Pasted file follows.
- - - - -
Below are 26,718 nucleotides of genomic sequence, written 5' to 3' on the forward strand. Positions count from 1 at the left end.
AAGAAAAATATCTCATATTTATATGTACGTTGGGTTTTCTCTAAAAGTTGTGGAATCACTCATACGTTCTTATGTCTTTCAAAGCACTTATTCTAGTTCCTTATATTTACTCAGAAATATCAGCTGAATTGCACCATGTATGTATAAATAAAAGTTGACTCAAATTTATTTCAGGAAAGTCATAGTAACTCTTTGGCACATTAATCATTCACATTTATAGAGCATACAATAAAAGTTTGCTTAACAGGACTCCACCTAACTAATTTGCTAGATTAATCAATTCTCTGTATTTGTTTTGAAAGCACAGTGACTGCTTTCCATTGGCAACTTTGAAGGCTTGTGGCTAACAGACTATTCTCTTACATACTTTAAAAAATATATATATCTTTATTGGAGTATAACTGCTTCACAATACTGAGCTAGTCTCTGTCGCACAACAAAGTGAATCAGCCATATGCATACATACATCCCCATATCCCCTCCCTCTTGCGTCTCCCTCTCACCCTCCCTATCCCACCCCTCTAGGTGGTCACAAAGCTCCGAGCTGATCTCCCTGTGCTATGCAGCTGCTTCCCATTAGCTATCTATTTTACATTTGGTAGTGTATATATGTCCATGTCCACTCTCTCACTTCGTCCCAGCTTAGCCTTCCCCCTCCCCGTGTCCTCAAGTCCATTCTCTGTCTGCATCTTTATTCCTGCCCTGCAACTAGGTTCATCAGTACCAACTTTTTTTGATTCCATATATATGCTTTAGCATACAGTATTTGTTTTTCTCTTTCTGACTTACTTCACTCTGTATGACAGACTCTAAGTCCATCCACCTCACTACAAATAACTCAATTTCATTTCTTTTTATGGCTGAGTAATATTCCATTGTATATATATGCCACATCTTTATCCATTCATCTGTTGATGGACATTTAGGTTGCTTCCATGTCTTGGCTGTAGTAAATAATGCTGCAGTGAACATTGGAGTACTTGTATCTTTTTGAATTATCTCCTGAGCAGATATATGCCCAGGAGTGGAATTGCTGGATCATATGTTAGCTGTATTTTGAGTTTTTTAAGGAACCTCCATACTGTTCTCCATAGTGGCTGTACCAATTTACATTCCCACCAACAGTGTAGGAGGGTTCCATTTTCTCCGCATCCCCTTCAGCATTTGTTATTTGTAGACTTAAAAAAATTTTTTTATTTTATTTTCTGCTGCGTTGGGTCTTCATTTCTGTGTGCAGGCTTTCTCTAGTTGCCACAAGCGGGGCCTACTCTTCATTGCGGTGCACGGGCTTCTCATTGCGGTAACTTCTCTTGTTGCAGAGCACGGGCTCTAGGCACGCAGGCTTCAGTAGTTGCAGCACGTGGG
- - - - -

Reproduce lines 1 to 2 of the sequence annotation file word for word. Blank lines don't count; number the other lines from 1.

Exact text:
Below are 26,718 nucleotides of genomic sequence, written 5' to 3' on the forward strand. Positions count from 1 at the left end.
AAGAAAAATATCTCATATTTATATGTACGTTGGGTTTTCTCTAAAAGTTGTGGAATCACTCATACGTTCTTATGTCTTTCAAAGCACTTATTCTAGTTCCTTATATTTACTCAGAAATATCAGCTGAATTGCACCATGTATGTATAAATAAAAGTTGACTCAAATTTATTTCAGGAAAGTCATAGTAACTCTTTGGCACATTAATCATTCACATTTATAGAGCATACAATAAAAGTTTGCTTAACAGGACTCCACCTAACTAATTTGCTAGATTAATCAATTCTCTGTATTTGTTTTGAAAGCACAGTGACTGCTTTCCATTGGCAACTTTGAAGGCTTGTGGCTAACAGACTATTCTCTTACATACTTTAAAAAATATATATATCTTTATTGGAGTATAACTGCTTCACAATACTGAGCTAGTCTCTGTCGCACAACAAAGTGAATCAGCCATATGCATACATACATCCCCATATCCCCTCCCTCTTGCGTCTCCCTCTCACCCTCCCTATCCCACCCCTCTAGGTGGTCACAAAGCTCCGAGCTGATCTCCCTGTGCTATGCAGCTGCTTCCCATTAGCTATCTATTTTACATTTGGTAGTGTATATATGTCCATGTCCACTCTCTCACTTCGTCCCAGCTTAGCCTTCCCCCTCCCCGTGTCCTCAAGTCCATTCTCTGTCTGCATCTTTATTCCTGCCCTGCAACTAGGTTCATCAGTACCAACTTTTTTTGATTCCATATATATGCTTTAGCATACAGTATTTGTTTTTCTCTTTCTGACTTACTTCACTCTGTATGACAGACTCTAAGTCCATCCACCTCACTACAAATAACTCAATTTCATTTCTTTTTATGGCTGAGTAATATTCCATTGTATATATATGCCACATCTTTATCCATTCATCTGTTGATGGACATTTAGGTTGCTTCCATGTCTTGGCTGTAGTAAATAATGCTGCAGTGAACATTGGAGTACTTGTATCTTTTTGAATTATCTCCTGAGCAGATATATGCCCAGGAGTGGAATTGCTGGATCATATGTTAGCTGTATTTTGAGTTTTTTAAGGAACCTCCATACTGTTCTCCATAGTGGCTGTACCAATTTACATTCCCACCAACAGTGTAGGAGGGTTCCATTTTCTCCGCATCCCCTTCAGCATTTGTTATTTGTAGACTTAAAAAAATTTTTTTATTTTATTTTCTGCTGCGTTGGGTCTTCATTTCTGTGTGCAGGCTTTCTCTAGTTGCCACAAGCGGGGCCTACTCTTCATTGCGGTGCACGGGCTTCTCATTGCGGTAACTTCTCTTGTTGCAGAGCACGGGCTCTAGGCACGCAGGCTTCAGTAGTTGCAGCACGTGGG